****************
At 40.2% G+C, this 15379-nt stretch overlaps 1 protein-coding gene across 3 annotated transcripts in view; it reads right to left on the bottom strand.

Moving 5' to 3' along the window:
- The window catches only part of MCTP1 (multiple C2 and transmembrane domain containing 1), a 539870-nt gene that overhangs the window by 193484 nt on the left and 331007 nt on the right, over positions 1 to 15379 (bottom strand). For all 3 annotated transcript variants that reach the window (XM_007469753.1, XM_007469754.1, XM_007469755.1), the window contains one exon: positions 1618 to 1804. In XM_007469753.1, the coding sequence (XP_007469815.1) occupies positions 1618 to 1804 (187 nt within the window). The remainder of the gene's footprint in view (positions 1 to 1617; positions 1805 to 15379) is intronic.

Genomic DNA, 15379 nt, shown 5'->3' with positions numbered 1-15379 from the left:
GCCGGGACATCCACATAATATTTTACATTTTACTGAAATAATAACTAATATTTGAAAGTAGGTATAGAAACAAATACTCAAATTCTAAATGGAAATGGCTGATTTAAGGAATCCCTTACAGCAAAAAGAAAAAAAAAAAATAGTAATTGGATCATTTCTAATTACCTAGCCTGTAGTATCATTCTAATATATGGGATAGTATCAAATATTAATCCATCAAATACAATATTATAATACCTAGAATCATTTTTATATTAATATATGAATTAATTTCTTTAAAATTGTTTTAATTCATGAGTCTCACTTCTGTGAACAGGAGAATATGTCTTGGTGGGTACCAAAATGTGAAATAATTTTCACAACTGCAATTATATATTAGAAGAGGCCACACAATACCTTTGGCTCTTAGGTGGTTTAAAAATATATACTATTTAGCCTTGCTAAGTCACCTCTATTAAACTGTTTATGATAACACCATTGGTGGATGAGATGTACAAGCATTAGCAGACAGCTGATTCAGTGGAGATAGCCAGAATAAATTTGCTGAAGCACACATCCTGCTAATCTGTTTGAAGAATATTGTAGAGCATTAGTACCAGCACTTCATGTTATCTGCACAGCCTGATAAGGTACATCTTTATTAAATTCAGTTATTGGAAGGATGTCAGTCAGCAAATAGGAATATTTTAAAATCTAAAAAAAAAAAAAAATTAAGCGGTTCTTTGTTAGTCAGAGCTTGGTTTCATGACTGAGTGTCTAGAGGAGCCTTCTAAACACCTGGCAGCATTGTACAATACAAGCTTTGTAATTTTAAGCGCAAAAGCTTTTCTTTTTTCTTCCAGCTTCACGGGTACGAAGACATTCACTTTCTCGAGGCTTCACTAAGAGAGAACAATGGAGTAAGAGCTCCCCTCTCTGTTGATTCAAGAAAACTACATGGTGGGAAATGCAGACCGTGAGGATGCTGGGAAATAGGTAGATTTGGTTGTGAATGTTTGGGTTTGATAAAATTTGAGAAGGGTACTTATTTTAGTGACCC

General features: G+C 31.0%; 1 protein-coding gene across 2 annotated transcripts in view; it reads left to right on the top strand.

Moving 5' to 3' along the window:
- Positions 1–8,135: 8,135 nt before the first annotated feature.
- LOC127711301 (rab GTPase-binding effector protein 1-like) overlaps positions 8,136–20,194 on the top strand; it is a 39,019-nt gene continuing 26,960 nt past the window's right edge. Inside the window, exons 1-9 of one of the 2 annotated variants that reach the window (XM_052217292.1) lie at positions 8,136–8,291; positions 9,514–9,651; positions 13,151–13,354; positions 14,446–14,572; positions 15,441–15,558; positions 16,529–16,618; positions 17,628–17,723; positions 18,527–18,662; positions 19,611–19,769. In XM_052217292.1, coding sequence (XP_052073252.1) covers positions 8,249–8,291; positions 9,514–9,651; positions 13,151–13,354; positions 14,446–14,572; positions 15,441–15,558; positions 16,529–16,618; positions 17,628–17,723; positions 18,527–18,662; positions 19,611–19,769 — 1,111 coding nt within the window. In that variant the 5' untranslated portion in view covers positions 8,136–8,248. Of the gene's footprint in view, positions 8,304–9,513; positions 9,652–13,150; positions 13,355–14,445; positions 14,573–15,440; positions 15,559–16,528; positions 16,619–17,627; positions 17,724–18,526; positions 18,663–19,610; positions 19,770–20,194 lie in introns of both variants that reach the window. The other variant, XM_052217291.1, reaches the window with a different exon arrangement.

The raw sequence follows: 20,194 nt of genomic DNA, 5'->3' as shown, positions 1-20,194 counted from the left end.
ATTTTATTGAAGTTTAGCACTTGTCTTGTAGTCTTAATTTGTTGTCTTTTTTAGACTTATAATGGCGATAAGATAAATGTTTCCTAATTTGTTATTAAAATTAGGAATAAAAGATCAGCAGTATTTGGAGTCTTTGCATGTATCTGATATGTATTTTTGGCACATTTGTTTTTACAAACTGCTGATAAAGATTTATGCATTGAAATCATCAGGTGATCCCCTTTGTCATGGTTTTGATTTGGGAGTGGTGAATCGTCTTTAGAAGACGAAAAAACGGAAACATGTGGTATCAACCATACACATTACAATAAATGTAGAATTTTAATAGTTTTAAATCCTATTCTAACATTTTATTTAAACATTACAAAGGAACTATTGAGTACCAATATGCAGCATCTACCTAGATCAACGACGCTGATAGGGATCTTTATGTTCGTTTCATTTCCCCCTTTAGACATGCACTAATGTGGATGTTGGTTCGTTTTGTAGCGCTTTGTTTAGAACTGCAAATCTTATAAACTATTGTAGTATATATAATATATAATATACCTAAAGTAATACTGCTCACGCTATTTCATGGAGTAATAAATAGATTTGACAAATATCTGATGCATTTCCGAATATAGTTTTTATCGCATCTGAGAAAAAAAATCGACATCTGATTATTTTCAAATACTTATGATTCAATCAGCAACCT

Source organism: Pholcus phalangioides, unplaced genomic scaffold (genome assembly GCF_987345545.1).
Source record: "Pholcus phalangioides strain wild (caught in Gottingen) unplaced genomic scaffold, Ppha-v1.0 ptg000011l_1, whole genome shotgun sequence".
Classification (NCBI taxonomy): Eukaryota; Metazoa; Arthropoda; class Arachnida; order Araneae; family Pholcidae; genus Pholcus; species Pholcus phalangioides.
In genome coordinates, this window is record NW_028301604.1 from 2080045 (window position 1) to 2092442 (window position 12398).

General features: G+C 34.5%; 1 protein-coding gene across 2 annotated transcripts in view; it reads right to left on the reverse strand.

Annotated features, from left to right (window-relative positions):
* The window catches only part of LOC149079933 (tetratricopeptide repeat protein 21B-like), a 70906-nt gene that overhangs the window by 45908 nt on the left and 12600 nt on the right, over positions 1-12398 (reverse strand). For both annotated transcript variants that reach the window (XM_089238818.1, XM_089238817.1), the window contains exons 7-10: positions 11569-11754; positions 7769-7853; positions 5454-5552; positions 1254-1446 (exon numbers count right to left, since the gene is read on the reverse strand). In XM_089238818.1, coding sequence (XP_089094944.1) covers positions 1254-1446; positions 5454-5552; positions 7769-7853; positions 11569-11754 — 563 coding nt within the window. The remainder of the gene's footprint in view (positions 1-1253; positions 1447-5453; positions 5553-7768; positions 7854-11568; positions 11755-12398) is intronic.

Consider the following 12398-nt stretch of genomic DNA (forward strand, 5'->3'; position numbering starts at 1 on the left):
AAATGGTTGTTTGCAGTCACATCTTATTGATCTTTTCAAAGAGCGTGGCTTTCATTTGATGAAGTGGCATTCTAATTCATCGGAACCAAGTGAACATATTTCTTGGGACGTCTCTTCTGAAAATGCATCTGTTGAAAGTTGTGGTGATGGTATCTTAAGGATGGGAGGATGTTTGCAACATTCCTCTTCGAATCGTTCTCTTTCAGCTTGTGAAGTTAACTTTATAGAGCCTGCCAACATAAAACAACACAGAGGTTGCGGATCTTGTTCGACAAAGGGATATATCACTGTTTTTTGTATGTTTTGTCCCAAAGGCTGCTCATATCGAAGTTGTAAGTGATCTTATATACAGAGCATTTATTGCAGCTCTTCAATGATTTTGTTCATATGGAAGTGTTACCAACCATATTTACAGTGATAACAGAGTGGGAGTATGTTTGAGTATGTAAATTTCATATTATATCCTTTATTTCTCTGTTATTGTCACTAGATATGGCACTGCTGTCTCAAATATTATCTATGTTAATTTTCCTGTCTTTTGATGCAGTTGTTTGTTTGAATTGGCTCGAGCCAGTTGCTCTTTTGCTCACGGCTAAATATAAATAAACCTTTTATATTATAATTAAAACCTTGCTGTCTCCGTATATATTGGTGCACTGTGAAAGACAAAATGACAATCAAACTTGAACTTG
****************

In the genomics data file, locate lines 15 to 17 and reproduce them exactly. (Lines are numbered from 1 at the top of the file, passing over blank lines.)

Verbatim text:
In genome coordinates, this window is record NW_028301604.1 from 2080045 (window position 1) to 2092442 (window position 12398).

General features: G+C 34.5%; 1 protein-coding gene across 2 annotated transcripts in view; it reads right to left on the reverse strand.

Annotated features, from left to right (window-relative positions):